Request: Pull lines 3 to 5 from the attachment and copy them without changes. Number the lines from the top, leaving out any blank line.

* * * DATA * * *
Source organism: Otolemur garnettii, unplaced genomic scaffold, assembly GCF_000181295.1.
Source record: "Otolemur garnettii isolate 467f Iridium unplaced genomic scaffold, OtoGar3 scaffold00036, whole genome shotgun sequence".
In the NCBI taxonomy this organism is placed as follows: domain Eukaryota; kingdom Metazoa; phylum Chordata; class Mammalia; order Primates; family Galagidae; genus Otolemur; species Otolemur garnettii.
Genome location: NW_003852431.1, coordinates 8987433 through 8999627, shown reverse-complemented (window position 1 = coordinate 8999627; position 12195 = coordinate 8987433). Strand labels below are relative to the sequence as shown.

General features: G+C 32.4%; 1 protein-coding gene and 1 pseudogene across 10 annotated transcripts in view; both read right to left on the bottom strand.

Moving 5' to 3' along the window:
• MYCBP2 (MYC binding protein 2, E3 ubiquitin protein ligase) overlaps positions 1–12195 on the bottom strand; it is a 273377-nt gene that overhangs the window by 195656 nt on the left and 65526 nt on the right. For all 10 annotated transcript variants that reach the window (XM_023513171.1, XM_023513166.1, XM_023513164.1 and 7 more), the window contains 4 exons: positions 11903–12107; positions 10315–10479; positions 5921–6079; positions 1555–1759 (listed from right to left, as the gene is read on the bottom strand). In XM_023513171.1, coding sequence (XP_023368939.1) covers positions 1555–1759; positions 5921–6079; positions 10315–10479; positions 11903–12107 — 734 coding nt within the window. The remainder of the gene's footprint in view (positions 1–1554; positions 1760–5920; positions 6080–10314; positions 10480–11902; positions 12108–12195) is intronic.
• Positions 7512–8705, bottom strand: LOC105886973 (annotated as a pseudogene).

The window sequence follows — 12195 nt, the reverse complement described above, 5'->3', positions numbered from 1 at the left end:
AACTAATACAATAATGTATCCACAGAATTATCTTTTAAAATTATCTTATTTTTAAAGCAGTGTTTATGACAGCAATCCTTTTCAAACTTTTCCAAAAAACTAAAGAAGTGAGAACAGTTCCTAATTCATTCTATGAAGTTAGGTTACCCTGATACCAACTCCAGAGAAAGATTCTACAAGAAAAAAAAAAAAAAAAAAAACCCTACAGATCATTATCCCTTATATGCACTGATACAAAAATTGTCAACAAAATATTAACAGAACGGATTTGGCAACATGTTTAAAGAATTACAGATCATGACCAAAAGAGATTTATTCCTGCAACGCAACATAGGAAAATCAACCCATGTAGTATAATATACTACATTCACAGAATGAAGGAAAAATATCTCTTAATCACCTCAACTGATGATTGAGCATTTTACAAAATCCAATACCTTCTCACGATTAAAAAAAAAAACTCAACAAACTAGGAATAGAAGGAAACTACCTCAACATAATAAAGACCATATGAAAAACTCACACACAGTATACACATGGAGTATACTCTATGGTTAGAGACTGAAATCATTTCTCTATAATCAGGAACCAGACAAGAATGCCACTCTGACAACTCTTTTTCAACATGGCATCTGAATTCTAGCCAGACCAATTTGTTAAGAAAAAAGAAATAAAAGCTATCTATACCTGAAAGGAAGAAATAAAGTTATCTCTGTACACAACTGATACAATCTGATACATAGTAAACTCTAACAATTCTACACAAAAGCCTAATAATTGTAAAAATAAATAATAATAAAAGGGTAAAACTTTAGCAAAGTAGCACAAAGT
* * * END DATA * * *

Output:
In the NCBI taxonomy this organism is placed as follows: domain Eukaryota; kingdom Metazoa; phylum Chordata; class Mammalia; order Primates; family Galagidae; genus Otolemur; species Otolemur garnettii.
Genome location: NW_003852431.1, coordinates 8987433 through 8999627, shown reverse-complemented (window position 1 = coordinate 8999627; position 12195 = coordinate 8987433). Strand labels below are relative to the sequence as shown.

General features: G+C 32.4%; 1 protein-coding gene and 1 pseudogene across 10 annotated transcripts in view; both read right to left on the bottom strand.